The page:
Photo Poaching: Are Your Images Being Used to Promote Someone Else’s Practice?

Photo Poaching: Are Your Images Being Used to Promote Someone Else’s Practice?

612 612 Rob Lovitt

It probably happens more often than you think. A potential patient considering a procedure goes online, comes across your before and after photos and decides that she likes what she sees. She picks up the phone, schedules a consultation and then never shows up.

Why? Because she didn’t call you; she called another practice entirely. The photos she viewed were indeed yours, but someone else copied them and posted them on their website, portraying them as examples of their own handiwork. It’s called photo poaching and, as RealSelf CEO Tom Seery writes in the latest issue of Modern Aesthetics, you could be losing business because of it.

If something is on the Internet, it can almost certainly be copied and pasted, i.e. poached. It happens with all sorts of content, but it takes on added significance in a discipline where people rely on images to make major decisions about their health and wellbeing.

The problem is exacerbated in aesthetic medicine because would-be patients already view doctors’ photos somewhat skeptically. In a survey of 700 men and women who had requested a consultation with a doctor on RealSelf, the overwhelming majority said that while a doctor’s before-and-after photos are important for research, just 27 percent described patient photos posted by doctors as “very trusted.”

And when unscrupulous providers misappropriate other doctors’ photos, it makes that trust even harder to come by, notes Seery,

[Poached photos] not only sow seeds of doubt in the minds of potential patients, but can also put them at risk if they make medical decisions as a result. It’s essentially deceptive advertising and, if left unchecked, can even cast aesthetic medicine in a poor light.

The bad news is that it’s virtually impossible to stop others from copying your images and posting them as their own. (As Seattle-based facial plastic surgeon William Portuese, MD, puts it, “I’ve caught 20 to 25 medical practices using my photos on their websites. Right click, cut and paste, boom! It’s that easy.”) The good news is that you can fight back by making it unpleasant for them to do so. Here’s how:

Do an initial search for your images: All the major search engines offer the ability to do search for images for free. Using a reverse image search (see below), you can upload one of your photos; when you hit Search, it will return other examples of your image.  Click on any duplicates and it will take you to where they’re being used.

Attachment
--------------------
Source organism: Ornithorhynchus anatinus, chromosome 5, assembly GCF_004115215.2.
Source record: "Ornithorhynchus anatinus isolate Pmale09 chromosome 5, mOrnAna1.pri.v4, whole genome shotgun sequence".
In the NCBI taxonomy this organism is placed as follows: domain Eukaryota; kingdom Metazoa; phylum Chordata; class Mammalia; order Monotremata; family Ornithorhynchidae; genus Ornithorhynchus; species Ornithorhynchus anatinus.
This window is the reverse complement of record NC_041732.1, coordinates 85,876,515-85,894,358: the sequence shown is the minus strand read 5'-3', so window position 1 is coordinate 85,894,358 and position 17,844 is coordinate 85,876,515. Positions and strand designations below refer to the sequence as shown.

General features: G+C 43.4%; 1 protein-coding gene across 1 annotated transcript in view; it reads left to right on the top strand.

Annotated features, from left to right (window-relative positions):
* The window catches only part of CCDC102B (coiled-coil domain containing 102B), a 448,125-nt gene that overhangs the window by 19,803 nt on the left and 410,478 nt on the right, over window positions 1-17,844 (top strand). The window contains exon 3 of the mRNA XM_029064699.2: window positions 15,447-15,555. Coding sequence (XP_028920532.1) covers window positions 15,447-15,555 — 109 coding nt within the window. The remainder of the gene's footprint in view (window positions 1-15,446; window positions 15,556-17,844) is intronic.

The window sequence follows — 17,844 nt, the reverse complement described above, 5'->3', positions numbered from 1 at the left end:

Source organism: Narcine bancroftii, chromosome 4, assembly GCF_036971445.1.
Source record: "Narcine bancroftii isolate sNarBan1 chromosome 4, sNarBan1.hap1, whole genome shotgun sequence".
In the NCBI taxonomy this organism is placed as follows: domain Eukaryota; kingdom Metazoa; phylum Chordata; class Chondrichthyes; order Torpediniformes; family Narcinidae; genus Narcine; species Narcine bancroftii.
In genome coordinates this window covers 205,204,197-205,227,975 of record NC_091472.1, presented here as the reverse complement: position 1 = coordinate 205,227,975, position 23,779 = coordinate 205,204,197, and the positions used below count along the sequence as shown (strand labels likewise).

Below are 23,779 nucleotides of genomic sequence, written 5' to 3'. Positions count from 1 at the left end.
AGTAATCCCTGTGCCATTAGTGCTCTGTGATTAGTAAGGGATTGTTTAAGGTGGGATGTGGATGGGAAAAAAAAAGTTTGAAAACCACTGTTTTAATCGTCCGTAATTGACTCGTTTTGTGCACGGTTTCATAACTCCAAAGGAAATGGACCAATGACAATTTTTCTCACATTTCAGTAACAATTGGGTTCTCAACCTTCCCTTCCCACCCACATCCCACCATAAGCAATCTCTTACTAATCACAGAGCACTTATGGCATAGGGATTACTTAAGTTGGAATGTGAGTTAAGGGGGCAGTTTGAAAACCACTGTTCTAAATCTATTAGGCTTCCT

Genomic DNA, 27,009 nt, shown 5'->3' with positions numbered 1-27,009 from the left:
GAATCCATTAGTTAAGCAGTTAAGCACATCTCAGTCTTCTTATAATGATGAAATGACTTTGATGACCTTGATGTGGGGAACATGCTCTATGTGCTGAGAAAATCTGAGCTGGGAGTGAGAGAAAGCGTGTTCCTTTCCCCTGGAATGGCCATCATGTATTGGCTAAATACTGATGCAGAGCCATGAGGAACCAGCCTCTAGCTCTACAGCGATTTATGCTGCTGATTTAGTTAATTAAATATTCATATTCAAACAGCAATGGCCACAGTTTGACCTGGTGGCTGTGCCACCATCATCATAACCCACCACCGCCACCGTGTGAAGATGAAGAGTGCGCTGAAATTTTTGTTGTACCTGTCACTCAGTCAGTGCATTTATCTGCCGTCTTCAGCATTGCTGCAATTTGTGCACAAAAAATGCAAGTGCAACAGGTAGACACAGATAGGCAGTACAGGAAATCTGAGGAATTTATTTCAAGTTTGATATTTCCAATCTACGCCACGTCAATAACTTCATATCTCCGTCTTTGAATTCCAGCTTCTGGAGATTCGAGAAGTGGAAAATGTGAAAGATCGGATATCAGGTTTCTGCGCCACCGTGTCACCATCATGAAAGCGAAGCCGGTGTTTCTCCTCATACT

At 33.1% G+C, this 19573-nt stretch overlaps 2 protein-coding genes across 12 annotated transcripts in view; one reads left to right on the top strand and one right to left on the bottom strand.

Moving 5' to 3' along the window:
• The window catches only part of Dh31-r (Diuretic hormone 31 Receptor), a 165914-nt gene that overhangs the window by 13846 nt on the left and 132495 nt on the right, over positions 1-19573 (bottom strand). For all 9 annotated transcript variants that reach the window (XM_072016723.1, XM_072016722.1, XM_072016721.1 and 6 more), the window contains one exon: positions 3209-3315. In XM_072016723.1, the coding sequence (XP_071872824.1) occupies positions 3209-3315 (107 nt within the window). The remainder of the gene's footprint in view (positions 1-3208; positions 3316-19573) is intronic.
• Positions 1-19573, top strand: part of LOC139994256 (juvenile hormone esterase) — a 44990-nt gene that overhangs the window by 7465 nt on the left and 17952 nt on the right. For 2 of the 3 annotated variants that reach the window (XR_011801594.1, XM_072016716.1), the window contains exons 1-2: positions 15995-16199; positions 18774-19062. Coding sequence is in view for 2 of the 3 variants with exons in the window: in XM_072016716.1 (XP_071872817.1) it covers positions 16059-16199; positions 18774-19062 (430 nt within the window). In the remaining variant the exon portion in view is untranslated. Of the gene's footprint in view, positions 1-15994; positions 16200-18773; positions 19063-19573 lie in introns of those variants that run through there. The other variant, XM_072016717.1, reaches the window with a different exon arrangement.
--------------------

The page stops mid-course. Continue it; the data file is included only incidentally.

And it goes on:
google, image search, duplicate photo

Use a commercial image-tracking service: Several commercial services take the above one step further by offering a variety of free and fee-based image-tracking services., for example, invites users to upload the images they want the company to track, searches the web and creates monthly reports detailing unauthorized uses. They’ll also help with copyrighting and infringement issues.

Use a digital watermark: Unseen to human eyes, digital watermarks are small snippets of tracking code that can be embedded in a photo. Using services such as Digimarc or SignMyImage won’t prevent unauthorized use of your photos but they can help you build a stronger case for ownership once you track them down.

Copyright your images: Copyrighting offers another path to protecting your imag­es. The fact is that by producing the photo (and, of course, getting appro­priate consent), you automatically own the copyright to it. However, if you want to actually enforce that copyright, you have to register it with the Library of Congress. This entitles you to pursue legal action, with the caveats that you’ll have to prove the infringement harmed your business (“damages”) and the challenge of pursuing relief and remuneration in an increasingly global market.

Send a takedown request to the poacher’s Internet Service Provider (ISP): Unlike reviews, which are protected speech (as long as they’re not defamatory), poached photos indicate infringement — which means you’re within your rights to ask an ISP to remove a copyrighted photo.

It can be pretty powerful, says Eric Goldman, professor of law at Santa Clara University School of Law. Whoever gets that notice probably doesn’t have any invest­ment in the matter; they just want to minimize their liability.

Then again, maybe you’ve been lucky and never had any of your images poached. That’s great but, make no mistake, unauthorized duplication of photos is bad for everyone’s business. Today’s aesthetic consumers are savvy researchers and they’re sensitive to anything that smacks of fakery, including images that show up in more than one place. Such images do more than just give unethical providers an unfair competitive advantage; they sow seeds of doubt, casting the entire field of aesthetic medicine in an unflattering light.

Whether your photos have been poached or not, that’s an image no one wants to see.

Photo by woodleywonderworks via Flickr

Rob Lovitt

Rob Lovitt is a longtime writer and editor who believes every good business has a great story to tell. He has written for dozens of magazines and websites, including, and the inflight magazines of Alaska, Horizon and Frontier airlines.

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